American Samoa Culture and Ocean Conservation Film Series
Jean-Michel Cousteau says, “Diversity is synonymous with stability,” because ecological communities that have many different species and an abundance of species are stronger and more able to withstand adversity than ecological communities that have less diversity and abundance. Jean-Michel says cultural diversity also helps make our world healthier, since different cultures have different solutions to environmental and social problems that we can all learn from.
To highlight the importance of diversity, Jean-Michel Cousteau’s Ocean Futures Society partnered with the National Marine Sanctuary Foundation, the National Marine Sanctuary of American Samoa, and the Office of National Marine Sanctuaries to make a film series about ocean conservation and culture in American Samoa. Respect, humility and service are important cultural tenets practiced by the people of American Samoa. So, five short films were produced that have themes that center around community, caretakers, serving your village, church and family; parts of culture that pull us together, rather than show our differences. These themes also show ocean stewardship by a community that lives by the sea.
The stories in these short films are told by Americans Samoans who share their passion for their unique culture and for protecting their ocean resources for future generations.
Each of the films is accompanied by Hawaiian music played by slack string guitar players Doug Shirley and Bolo Mikiela Rodgriques. Slack string guitar music originated in Hawaii and is seen as one of the most genuine expressions of Hawaiian spirit.
The American Samoa Culture and Ocean Conservation Film Series received funding from the National Marine Sanctuary Foundation, the Office of National Marine Sanctuaries and from the National Marine Sanctuary of American Samoa. Executive producers of the series, Jean-Michel Cousteau and Gene Brighouse, Superintendent of the National Marine Sanctuary of American Samoa, were instrumental in bringing this landmark series about culture and ocean conservation for the world to enjoy. The short films are produced by filmmaker Jim Knowlton who also produced Ocean Futures Society’s recent film, SWAINS ISLAND – One of the Last Jewels of the Planet. Jim travelled to American Samoa to shoot these new films and he edited the stories once he returned.
We are grateful to all the people that generously gave their time to help create these films and who proudly shared with us and the world their families, culture, religion, music, personal photos, and love for the ocean. It is our hope that by recognizing and celebrating unique cultures and our shared interest and commitment to ocean conservation that together we can make the world a better place for us all and for future generations. We hope you enjoy and share these films.
Fa'afetai (Thank you!)
Fagatele Bay - National Marine Sanctuary of American Samoa
Sunday and Family
Youth in Ocean Conservation
Two Dives in American Samoa
Hokule’a - Arrival in American Samoa
About National Marine Sanctuary of American Samoa
The National Marine Sanctuary of American Samoa is located in the cradle of Polynesia’s oldest culture and is thought to support the greatest diversity of marine life in the National Marine Sanctuary System, including a wide variety of coral and other invertebrates, fishes, turtles, marine mammals and marine plants. The sanctuary protects extensive coral reefs, including some of the oldest and largest Porites coral heads in the world, along with deep water reefs, hydrothermal vent communities, and rare marine archaeological resources, and also encompasses important fishing grounds, the southernmost point in the United States, and waters surrounding one of the world’s smallest atolls. The sanctuary is also the only true tropical reef within the National Marine Sanctuary System, and is the most remote location within that system. NOAA co-manages the sanctuary with the American Samoa Government and works closely with communities adjacent to the sanctuary, all within the context of Samoan cultural traditions and practices.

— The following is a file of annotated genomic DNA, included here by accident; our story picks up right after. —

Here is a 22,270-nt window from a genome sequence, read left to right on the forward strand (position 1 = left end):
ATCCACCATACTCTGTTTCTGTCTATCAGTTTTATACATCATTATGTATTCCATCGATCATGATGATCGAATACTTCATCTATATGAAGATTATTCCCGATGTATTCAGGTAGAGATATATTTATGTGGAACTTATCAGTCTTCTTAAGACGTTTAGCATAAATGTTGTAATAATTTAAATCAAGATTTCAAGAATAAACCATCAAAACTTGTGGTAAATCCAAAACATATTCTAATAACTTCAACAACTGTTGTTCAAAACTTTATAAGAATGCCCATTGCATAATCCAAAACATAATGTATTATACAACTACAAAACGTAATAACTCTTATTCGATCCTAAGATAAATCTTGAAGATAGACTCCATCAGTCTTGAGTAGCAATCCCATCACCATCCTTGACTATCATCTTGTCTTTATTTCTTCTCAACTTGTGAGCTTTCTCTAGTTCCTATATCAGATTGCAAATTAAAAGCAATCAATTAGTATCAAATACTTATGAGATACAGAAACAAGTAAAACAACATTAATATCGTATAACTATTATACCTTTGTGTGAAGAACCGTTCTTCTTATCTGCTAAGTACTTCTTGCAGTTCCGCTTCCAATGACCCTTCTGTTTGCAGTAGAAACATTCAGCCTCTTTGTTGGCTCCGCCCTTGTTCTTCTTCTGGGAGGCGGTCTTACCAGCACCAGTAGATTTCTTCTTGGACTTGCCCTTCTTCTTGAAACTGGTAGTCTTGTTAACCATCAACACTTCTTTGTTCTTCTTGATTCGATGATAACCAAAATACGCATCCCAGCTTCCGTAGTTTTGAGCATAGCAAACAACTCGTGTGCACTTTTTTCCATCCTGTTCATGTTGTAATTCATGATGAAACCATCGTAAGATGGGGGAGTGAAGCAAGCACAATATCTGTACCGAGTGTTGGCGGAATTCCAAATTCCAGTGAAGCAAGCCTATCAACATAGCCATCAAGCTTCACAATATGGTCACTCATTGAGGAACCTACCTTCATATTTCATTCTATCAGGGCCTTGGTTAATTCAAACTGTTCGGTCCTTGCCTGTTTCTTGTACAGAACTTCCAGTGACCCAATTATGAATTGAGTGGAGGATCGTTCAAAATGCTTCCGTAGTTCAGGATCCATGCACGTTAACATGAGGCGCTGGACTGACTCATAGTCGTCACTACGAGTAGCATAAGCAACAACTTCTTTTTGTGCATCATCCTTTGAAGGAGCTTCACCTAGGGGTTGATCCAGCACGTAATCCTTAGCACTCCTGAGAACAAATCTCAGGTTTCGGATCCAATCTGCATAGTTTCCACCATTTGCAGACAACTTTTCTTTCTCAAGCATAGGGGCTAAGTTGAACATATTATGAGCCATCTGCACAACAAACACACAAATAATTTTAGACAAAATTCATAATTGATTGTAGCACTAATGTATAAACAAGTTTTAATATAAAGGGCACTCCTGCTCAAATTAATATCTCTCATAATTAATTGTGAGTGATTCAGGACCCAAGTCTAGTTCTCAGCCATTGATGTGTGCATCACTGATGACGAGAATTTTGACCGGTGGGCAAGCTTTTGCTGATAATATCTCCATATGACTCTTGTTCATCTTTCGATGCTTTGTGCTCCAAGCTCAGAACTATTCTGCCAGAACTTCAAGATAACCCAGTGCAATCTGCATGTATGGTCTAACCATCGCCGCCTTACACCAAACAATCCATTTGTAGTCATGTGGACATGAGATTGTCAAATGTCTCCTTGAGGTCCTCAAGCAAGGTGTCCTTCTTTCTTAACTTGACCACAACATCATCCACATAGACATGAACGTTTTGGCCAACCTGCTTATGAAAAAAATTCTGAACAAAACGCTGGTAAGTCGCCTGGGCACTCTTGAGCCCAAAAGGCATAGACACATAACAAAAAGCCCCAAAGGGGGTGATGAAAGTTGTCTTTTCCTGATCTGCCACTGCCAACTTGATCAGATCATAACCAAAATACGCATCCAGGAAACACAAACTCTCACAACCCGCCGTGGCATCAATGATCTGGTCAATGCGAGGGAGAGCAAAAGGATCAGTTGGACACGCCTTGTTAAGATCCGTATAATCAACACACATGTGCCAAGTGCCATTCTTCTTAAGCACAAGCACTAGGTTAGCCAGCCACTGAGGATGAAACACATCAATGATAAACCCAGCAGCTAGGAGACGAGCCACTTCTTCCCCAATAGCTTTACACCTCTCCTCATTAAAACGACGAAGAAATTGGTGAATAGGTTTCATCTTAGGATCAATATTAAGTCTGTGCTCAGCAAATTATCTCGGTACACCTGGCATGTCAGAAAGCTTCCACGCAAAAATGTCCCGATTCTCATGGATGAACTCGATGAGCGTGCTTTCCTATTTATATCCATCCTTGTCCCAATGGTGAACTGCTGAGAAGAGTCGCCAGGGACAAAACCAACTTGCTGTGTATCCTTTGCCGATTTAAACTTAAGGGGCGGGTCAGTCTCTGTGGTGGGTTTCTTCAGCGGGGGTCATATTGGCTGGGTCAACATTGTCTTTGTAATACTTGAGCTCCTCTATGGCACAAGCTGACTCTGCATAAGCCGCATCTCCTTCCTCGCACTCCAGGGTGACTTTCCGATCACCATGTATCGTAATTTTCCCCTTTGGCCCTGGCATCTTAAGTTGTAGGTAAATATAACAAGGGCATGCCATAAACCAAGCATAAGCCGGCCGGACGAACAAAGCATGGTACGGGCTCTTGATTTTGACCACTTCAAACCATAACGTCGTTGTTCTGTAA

About NOAA’s Office of National Marine Sanctuaries
NOAA's Office of National Marine Sanctuaries serves as the trustee for a network of underwater parks encompassing more than 170,000 square miles of marine and Great Lakes waters. The network includes a system of 13 national marine sanctuaries and Papahānaumokuākea and Rose Atoll marine national monuments. Few places on the planet can compete with the diversity of the National Marine Sanctuary System, which protects America's most iconic natural and cultural marine resources. The system works with diverse partners and stakeholders to promote responsible, sustainable ocean uses that ensure the health of our most valued ocean places. A healthy ocean is the basis for thriving recreation, tourism and commercial activities that drive coastal economies. The Office of National Marine Sanctuaries also leads the National Marine Protected Areas Center, the nation's hub for building innovative partnerships and tools to protect special oceans.
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About the National Marine Sanctuary System
The National Marine Sanctuary System is comprised of 13 National Marine Sanctuaries and one of two marine national monuments encompassing 170,000 square miles of marine and Great Lakes waters from Washington State to the Florida Keys, and from Lake Huron to American Samoa. The sanctuaries seek to protect areas of the marine environment with special national significance due to their conservation, recreational, ecological, historical, scientific, cultural, archeological, educational or esthetic qualities as national marine sanctuaries. Learn more about the American Samoa National Marine Sanctuary.